Keep in mind that the Blur amount value is global, so it's applied to all the pins you add to the image. In other words, unlike the Field Blur, you can't assign a different Blur value to each pin. You can, however, change the Focus value in the Options Bar at the top. This blurs the default 100% sharp area between the center pin and the inner dots. If you want the focus to be a 100% for only one pin, then you can reduce the Focus value for the rest of the pins as needed.
STEP THREE: When you're done, press Enter to apply the filter. Now you can further control the blur using the smart filter's mask. To do so, click the Smart Filters thumbnail, choose the Brush tool (B), press D then X to set the Foreground color to black, then paint over the areas where you want to remove the blur. If you make a mistake, press X to set the Foreground color to white, paint any areas that you want to blur again, then press X to set the Foreground back to black and continue.
This gives you more control over the edges and corners that you can't precisely get by modifying the ellipse or rounded rectangle's shape.
Here's the before and after. You can see how changing the blur line's shape helps with applying it to different shapes and areas.
Creating a Bokeh Effect
STEP ONE: Another cool effect you can achieve with the Iris Blur is a bokeh effect. Bokeh is the effect created when the camera lens renders out-of-focus points of light. If you have any image with a couple of lights, preferably against a dark background, or an image with some contrast going on between its elements, you can achieve that effect using the Iris Blur filter. Open the Light me up image, and go to Filter>Blur Gallery>Iris Blur. Adjust the line and transition area to suit the image, then increase the Blur value to 38 px.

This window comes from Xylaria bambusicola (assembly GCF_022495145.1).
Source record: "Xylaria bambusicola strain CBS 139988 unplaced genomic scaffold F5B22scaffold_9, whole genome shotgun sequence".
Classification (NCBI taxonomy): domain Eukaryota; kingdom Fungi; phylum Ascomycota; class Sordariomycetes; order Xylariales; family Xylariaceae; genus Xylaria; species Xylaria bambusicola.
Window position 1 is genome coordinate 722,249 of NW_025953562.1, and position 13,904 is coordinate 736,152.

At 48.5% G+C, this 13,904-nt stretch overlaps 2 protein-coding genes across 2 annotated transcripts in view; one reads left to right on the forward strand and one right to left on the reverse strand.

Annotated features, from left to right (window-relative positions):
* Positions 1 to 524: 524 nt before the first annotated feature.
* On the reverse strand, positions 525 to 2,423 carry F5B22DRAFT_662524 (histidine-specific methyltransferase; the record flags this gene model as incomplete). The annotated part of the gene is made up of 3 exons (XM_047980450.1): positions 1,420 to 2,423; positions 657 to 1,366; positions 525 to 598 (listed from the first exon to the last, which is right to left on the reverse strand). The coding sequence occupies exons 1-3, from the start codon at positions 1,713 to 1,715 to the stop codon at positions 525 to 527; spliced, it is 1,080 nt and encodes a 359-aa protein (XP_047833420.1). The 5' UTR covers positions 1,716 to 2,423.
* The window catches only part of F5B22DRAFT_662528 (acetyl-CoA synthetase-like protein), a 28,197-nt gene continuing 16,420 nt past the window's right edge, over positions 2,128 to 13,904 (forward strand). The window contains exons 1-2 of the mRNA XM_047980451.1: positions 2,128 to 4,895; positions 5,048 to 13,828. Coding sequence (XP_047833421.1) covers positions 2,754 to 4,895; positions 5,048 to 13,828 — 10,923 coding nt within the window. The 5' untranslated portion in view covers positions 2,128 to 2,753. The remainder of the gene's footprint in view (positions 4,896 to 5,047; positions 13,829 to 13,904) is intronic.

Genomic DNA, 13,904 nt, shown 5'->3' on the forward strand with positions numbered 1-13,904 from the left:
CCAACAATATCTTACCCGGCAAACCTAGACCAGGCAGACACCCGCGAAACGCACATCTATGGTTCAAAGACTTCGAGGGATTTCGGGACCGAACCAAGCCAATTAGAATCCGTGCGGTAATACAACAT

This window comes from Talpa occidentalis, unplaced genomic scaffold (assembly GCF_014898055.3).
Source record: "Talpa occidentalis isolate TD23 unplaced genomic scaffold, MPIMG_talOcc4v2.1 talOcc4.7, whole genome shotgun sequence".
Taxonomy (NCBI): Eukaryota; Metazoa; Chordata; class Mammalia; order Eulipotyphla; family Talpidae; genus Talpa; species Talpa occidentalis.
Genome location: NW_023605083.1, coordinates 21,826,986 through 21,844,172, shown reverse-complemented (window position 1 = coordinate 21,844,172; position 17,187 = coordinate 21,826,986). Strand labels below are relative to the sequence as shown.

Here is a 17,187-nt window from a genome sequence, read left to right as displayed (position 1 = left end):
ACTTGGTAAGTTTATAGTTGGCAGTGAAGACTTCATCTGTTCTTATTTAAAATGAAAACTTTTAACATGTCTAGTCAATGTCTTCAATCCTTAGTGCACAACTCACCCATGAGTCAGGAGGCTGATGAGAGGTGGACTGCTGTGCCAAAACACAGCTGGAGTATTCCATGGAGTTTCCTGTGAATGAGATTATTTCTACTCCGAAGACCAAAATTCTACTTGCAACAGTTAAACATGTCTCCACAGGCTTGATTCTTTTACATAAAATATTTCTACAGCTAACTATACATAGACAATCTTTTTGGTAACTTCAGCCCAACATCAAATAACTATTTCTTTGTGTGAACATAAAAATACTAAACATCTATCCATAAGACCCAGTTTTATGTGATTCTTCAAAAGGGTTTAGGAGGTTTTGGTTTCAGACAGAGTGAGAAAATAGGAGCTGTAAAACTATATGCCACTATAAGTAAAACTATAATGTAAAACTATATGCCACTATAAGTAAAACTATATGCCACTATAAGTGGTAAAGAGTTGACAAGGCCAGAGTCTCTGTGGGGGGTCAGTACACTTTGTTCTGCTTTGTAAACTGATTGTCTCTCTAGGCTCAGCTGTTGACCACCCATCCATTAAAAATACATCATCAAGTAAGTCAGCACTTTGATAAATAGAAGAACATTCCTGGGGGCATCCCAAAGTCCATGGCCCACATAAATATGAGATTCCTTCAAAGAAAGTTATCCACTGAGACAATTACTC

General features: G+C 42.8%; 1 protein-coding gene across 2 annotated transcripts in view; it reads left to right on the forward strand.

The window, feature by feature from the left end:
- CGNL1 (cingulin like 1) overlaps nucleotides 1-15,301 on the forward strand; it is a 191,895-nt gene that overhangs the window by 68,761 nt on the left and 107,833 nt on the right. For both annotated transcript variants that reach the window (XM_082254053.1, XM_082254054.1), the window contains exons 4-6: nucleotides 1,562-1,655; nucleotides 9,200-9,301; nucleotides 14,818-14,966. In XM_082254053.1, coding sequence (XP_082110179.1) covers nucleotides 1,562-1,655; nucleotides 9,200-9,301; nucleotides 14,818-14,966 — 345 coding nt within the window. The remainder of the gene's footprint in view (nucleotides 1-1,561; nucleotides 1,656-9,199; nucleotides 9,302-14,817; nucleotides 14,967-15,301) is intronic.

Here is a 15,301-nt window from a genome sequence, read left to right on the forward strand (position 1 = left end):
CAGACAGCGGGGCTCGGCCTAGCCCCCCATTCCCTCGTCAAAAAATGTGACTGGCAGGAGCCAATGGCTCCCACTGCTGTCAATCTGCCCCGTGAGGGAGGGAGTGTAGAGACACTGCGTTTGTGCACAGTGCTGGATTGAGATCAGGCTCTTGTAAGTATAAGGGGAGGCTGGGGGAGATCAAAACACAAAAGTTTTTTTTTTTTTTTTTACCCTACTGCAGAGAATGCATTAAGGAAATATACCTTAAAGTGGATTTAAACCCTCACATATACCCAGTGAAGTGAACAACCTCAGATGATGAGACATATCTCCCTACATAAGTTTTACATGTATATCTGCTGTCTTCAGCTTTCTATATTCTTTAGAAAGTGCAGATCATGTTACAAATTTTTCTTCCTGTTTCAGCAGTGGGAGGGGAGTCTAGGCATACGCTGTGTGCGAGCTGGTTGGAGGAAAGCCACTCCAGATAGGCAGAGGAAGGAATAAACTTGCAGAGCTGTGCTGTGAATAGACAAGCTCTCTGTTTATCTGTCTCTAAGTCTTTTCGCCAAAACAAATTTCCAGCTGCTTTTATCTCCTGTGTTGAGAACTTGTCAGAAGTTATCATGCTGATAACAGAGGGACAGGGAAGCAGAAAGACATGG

STEP TWO: Check the Bokeh box in the Blur Effects panel, and start changing the Light Bokeh value to create the bokeh effect.
STEP THREE: You can go back to the Blur value and decrease it or increase it to get smaller or larger bokeh renders, respectively.
STEP FOUR: Now you can fine-tune the bokeh effect. The Light Bokeh value controls the bokeh effect's overall intensity. Bokeh Color controls how colorful the bokeh is, kind of similar to the Saturation in the Hue/Saturation dialog. The Light Range controls the range of light where the bokeh appears. If you drag the black slider to the left, you're excluding the darker areas. If you drag the white slider to the left, you're excluding the lighter areas of the image.
Just play around with the different values until you get a result you like.
The Iris Blur's bokeh effect can be applied to a certain area of an image without the need to create any selections.
This tutorial covered the basics of the Iris Blur filter, and explained a couple of different ways of using it for various images. I hope you enjoyed the tips and tricks and found the tutorial helpful.
Can you invert the effect so that the blur is in the inside with the outside without effect?